There are some weird experiments in the psychology world.
Psychologists Martin Seligman and Steven F. Maier discovered the concept of “learned helplessness” through an electric shock experiment with dogs. In the first part of the experiment, they had two groups of dogs. The first group, when shocked, could stop it by pressing on a lever. The second group of dogs could not control the duration of the electric shock.
In the second part of the experiment, the dogs were put in a box with a low barrier. The dogs in the first group immediately escaped the shocks by jumping over to the other side. However, the second group, who was conditioned to endure the shocks, just laid down, even though they could easily escape¹.
This theory of “learned helplessness” has mostly been used in the area of psychology, but recently, people have been applying it to business as well. Author Marlene Chism, who wrote No-Drama Leadership, asserts that the lack of freewill and responsibility in the workplace has taught workers helplessness. These younger employees’ require constant hand-holding and show an incredible lack of initiative and independence. This makes for tired, micro-managing leaders.
The good news is that you can condition employees to be engaged; it just takes a little leadership. Here are some ways:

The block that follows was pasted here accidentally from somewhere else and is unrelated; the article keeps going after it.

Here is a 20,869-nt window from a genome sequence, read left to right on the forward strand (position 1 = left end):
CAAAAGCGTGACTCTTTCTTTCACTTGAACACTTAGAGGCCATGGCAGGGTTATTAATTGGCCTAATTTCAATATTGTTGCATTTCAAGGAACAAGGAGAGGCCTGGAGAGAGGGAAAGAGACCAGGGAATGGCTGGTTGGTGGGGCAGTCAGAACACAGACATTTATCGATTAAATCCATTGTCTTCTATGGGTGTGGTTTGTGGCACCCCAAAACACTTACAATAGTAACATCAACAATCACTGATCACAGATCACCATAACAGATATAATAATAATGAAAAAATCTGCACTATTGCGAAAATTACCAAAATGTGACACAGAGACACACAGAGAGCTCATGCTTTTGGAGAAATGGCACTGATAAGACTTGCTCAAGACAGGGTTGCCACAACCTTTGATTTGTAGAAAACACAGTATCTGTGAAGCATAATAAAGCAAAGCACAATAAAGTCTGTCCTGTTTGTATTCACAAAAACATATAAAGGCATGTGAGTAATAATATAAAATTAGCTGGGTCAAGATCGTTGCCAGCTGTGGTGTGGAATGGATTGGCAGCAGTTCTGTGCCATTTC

Asking versus Telling
Many use this as a positive discipline technique in parenting. Instead of telling your staffer what they need to do, ask them their plan for how they are going to get it done. For example, instead of “You need to get me those stats by the end of the day,” try “What is your plan to finish the stats by the end of the day?” This passes the responsibility onto the employee, and thus, ownership. Empowerment engages your employees.
Forget the Past
Mistakes your employees made in the past cannot be fixed, so constantly bringing up an event they have no power to change will only disempower them. Disempowerment leads to helplessness, and they won’t have any confidence to take the initiative in the future. Forget the past–fix the future.
You want to motivate forward, not backward. Instead of saying, “I just don’t want you to mess things up like you did with the last donor,” try “I think you can really connect with this donor and secure the gift we need.” Again, by “believing” in your employees, you’re trusting them with responsibility which promotes engagement.
Sure, engaging your employees takes a lot of energy and coaching, but micro-managing takes a lot of energy as well! As the old saying goes, “Teach a man to fish . . .” If you teach your staff how to be independent, empowered workers, you’ll have a vibrant organization. If all you’re doing is hand-holding, you have a kindergarten class.
¹Cherry, K.A. (2005). Classical conditioning. Retrieved from http://psychology.about.com/od/behavioralpsychology/a/classcond.htm
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